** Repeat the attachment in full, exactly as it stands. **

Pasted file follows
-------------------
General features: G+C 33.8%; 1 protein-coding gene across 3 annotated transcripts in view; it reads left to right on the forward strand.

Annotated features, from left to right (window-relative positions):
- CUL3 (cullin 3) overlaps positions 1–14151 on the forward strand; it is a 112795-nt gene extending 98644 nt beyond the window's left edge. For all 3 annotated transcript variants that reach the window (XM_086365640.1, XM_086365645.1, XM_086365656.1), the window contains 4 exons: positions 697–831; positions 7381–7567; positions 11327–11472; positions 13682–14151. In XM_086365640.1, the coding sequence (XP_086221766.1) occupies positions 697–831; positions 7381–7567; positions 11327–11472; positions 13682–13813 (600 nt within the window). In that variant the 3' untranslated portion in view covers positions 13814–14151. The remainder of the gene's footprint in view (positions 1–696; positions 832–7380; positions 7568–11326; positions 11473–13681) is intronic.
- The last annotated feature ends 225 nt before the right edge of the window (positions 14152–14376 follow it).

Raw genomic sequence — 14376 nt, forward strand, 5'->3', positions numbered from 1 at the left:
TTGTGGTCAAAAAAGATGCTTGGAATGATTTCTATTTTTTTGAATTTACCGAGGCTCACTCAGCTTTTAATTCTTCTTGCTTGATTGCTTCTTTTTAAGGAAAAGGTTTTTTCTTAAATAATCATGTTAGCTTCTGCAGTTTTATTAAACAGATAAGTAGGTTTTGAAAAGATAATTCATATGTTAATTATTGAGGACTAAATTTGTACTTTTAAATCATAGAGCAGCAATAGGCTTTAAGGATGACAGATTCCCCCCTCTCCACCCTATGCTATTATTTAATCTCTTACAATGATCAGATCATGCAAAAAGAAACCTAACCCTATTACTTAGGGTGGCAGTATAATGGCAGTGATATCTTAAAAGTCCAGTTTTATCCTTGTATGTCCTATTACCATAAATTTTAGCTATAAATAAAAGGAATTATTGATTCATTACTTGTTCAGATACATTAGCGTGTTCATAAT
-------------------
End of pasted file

General features: G+C 33.8%; 1 protein-coding gene across 3 annotated transcripts in view; it reads left to right on the forward strand.

Annotated features, from left to right (window-relative positions):
- CUL3 (cullin 3) overlaps positions 1–14151 on the forward strand; it is a 112795-nt gene extending 98644 nt beyond the window's left edge. For all 3 annotated transcript variants that reach the window (XM_086365640.1, XM_086365645.1, XM_086365656.1), the window contains 4 exons: positions 697–831; positions 7381–7567; positions 11327–11472; positions 13682–14151. In XM_086365640.1, the coding sequence (XP_086221766.1) occupies positions 697–831; positions 7381–7567; positions 11327–11472; positions 13682–13813 (600 nt within the window). In that variant the 3' untranslated portion in view covers positions 13814–14151. The remainder of the gene's footprint in view (positions 1–696; positions 832–7380; positions 7568–11326; positions 11473–13681) is intronic.
- The last annotated feature ends 225 nt before the right edge of the window (positions 14152–14376 follow it).

Raw genomic sequence — 14376 nt, forward strand, 5'->3', positions numbered from 1 at the left:
TTGTGGTCAAAAAAGATGCTTGGAATGATTTCTATTTTTTTGAATTTACCGAGGCTCACTCAGCTTTTAATTCTTCTTGCTTGATTGCTTCTTTTTAAGGAAAAGGTTTTTTCTTAAATAATCATGTTAGCTTCTGCAGTTTTATTAAACAGATAAGTAGGTTTTGAAAAGATAATTCATATGTTAATTATTGAGGACTAAATTTGTACTTTTAAATCATAGAGCAGCAATAGGCTTTAAGGATGACAGATTCCCCCCTCTCCACCCTATGCTATTATTTAATCTCTTACAATGATCAGATCATGCAAAAAGAAACCTAACCCTATTACTTAGGGTGGCAGTATAATGGCAGTGATATCTTAAAAGTCCAGTTTTATCCTTGTATGTCCTATTACCATAAATTTTAGCTATAAATAAAAGGAATTATTGATTCATTACTTGTTCAGATACATTAGCGTGTTCATAAT